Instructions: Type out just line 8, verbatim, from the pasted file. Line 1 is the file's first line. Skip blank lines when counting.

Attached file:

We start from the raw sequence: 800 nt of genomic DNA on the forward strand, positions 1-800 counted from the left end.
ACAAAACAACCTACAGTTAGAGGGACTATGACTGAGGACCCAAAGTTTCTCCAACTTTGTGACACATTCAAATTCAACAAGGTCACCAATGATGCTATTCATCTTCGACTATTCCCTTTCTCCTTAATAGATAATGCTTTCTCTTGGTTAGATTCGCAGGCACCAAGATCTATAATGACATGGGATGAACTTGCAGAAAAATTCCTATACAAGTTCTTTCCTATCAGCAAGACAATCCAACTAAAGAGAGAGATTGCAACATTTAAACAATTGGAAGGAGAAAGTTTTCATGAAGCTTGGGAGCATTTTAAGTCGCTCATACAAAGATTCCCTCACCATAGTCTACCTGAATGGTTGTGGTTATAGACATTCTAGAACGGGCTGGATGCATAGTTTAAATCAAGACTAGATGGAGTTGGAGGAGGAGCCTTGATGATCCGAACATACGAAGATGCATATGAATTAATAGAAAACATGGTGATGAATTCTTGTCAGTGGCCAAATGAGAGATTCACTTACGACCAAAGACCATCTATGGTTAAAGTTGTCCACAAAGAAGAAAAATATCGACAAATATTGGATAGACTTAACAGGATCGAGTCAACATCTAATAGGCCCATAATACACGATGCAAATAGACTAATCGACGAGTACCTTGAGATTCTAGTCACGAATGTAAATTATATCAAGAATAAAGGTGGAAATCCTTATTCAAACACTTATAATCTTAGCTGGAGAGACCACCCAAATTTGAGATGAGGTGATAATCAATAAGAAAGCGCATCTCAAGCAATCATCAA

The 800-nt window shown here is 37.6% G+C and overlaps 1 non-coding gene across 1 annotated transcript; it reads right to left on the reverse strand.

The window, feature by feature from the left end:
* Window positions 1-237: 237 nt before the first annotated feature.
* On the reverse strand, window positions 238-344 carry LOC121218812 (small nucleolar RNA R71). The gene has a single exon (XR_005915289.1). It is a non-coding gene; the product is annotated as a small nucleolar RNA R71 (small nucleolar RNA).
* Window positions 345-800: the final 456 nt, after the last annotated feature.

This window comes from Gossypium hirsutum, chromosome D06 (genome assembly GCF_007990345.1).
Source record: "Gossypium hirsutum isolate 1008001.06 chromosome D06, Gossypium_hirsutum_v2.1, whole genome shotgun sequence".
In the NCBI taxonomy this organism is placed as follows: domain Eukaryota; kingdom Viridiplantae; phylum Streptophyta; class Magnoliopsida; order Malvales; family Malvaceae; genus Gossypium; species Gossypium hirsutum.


This window comes from Gossypium hirsutum, chromosome D06 (genome assembly GCF_007990345.1).